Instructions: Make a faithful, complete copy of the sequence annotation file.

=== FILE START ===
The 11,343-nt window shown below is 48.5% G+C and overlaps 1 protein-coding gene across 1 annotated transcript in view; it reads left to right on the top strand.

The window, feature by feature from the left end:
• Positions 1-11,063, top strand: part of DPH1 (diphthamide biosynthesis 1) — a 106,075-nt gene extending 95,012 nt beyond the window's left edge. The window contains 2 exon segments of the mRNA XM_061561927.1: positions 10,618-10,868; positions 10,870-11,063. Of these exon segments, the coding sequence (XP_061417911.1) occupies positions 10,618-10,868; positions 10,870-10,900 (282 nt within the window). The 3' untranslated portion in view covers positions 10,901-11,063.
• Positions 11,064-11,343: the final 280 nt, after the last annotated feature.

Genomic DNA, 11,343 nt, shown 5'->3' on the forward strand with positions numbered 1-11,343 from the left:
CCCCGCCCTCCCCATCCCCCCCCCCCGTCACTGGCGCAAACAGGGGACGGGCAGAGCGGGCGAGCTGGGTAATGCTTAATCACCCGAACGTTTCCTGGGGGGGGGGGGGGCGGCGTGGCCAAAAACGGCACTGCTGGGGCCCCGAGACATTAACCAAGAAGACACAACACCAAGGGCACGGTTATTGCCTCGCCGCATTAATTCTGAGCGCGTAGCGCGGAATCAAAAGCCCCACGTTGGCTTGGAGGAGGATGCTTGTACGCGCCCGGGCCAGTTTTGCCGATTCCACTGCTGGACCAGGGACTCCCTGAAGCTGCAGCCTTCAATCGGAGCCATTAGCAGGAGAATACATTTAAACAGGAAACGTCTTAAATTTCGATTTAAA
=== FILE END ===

The 11,343-nt window shown below is 48.5% G+C and overlaps 1 protein-coding gene across 1 annotated transcript in view; it reads left to right on the top strand.

The window, feature by feature from the left end:
• Positions 1-11,063, top strand: part of DPH1 (diphthamide biosynthesis 1) — a 106,075-nt gene extending 95,012 nt beyond the window's left edge. The window contains 2 exon segments of the mRNA XM_061561927.1: positions 10,618-10,868; positions 10,870-11,063. Of these exon segments, the coding sequence (XP_061417911.1) occupies positions 10,618-10,868; positions 10,870-10,900 (282 nt within the window). The 3' untranslated portion in view covers positions 10,901-11,063.
• Positions 11,064-11,343: the final 280 nt, after the last annotated feature.

Genomic DNA, 11,343 nt, shown 5'->3' on the forward strand with positions numbered 1-11,343 from the left:
CCCCGCCCTCCCCATCCCCCCCCCCCGTCACTGGCGCAAACAGGGGACGGGCAGAGCGGGCGAGCTGGGTAATGCTTAATCACCCGAACGTTTCCTGGGGGGGGGGGGGGCGGCGTGGCCAAAAACGGCACTGCTGGGGCCCCGAGACATTAACCAAGAAGACACAACACCAAGGGCACGGTTATTGCCTCGCCGCATTAATTCTGAGCGCGTAGCGCGGAATCAAAAGCCCCACGTTGGCTTGGAGGAGGATGCTTGTACGCGCCCGGGCCAGTTTTGCCGATTCCACTGCTGGACCAGGGACTCCCTGAAGCTGCAGCCTTCAATCGGAGCCATTAGCAGGAGAATACATTTAAACAGGAAACGTCTTAAATTTCGATTTAAA